I loved the headline in Megan Hustad’s Fortune article: “No, business writing doesn’t need to stink.” I loved the teaser copy even more: “Put something in plain language and if the basic idea is fatuous, its stupidity has nowhere to hide.”
This is the writing equivalent of the old saying that: “It is better to close your mouth and be thought a fool, than to open it and remove all doubt.”
There’s a tidal wave of crappy writing out there. There’s lazy thinking buried in jargon and bad ideas smothered in adjectives, but you don’t have to be part of the problem. Here’s how to stand out from the crowd in a good way.
Think it Through
Spend some time thinking about what you want to communicate. Sometimes drawing a diagram will help.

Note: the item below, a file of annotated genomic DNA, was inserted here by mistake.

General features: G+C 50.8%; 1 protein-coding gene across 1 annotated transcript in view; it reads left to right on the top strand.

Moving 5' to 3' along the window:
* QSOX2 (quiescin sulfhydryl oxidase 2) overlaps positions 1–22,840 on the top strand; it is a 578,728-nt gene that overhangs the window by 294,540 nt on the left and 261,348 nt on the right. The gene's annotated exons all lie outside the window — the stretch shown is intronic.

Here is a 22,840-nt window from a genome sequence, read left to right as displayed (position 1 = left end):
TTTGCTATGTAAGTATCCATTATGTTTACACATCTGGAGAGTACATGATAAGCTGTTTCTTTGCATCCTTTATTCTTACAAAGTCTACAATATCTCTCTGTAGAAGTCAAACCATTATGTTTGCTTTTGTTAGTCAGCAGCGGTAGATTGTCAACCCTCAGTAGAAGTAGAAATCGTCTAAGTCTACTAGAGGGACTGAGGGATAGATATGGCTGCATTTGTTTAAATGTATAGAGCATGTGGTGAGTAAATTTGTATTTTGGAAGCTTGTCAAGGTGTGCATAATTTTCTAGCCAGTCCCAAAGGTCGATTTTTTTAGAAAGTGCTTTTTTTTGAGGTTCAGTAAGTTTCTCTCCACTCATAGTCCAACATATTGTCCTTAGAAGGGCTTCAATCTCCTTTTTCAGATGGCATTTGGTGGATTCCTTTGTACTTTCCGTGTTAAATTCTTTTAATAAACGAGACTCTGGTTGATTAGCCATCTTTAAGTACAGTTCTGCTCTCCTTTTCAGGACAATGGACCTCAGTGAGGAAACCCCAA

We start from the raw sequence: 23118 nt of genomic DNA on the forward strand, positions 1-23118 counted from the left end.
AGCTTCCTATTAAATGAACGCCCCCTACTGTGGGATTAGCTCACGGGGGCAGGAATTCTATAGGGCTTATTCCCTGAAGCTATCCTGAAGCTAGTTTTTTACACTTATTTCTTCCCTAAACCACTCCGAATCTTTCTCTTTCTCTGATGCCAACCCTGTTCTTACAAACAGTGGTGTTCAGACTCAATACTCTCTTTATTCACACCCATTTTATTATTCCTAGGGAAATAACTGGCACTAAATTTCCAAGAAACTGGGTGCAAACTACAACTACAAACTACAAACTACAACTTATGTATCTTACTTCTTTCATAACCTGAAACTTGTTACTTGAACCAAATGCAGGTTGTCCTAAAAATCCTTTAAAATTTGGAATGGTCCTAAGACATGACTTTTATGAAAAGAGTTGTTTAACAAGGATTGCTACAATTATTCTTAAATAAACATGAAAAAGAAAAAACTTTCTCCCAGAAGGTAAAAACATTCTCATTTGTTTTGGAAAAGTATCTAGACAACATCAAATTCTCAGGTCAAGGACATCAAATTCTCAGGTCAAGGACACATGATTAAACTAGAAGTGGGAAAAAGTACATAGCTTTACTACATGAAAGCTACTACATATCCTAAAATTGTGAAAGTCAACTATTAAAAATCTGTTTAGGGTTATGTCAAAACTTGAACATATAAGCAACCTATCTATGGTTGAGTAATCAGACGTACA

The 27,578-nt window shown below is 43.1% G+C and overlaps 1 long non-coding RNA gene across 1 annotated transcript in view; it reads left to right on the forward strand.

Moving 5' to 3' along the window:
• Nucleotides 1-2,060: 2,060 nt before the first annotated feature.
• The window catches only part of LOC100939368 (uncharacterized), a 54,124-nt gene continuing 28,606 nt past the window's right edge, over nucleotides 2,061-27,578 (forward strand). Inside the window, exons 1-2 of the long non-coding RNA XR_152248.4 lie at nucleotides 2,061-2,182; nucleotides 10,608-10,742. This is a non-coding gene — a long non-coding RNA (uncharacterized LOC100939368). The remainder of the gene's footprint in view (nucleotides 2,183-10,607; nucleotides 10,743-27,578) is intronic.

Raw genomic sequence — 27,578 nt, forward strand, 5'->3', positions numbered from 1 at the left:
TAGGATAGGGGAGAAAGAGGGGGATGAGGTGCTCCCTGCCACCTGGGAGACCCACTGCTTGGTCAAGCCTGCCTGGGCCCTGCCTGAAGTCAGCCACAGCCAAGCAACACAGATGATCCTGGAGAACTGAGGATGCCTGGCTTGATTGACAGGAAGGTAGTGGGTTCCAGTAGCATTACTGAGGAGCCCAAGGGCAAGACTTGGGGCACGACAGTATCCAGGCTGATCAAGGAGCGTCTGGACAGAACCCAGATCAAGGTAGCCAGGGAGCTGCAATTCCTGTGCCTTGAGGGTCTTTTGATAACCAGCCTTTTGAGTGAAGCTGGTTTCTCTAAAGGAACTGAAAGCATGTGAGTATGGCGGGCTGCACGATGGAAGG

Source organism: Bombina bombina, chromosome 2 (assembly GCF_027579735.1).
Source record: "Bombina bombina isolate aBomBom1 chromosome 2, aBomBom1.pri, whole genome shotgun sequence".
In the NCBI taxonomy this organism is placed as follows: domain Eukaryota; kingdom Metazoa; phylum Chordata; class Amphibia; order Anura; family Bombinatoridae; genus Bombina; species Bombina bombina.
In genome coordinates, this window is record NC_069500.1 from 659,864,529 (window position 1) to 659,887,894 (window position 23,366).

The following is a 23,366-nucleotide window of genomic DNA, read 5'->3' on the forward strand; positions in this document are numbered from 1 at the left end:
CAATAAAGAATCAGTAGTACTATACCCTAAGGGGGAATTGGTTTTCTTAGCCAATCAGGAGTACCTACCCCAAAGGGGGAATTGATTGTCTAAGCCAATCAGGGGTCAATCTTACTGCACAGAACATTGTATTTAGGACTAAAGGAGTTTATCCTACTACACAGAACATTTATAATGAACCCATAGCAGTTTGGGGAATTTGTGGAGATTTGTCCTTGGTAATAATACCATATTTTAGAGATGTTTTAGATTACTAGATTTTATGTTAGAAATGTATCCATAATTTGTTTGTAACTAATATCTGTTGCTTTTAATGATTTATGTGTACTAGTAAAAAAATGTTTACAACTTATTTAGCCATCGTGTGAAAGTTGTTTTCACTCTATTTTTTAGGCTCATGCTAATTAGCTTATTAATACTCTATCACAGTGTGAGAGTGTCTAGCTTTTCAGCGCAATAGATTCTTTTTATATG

Write a Zero Draft
The Zero Draft is the one before the first draft. When you write one you’ll discover what you don’t know and what you can’t explain well. Fix the problems.
Explain it to Someone Else
Find someone to explain your idea to. Pay attention to what they think you’re saying and to what they don’t understand. When you catch yourself saying, “You know …” take it as a warning. Try explaining what you think your listener knows.
Make it shorter. Make it simpler. And do those things without changing the meaning. See if you can get it to fit on a single page. Let it sit overnight, if you can, then review it again.
Repeat Until Done
Revise until you’re only making the piece different, not better. Then, stop revising and send it on its way.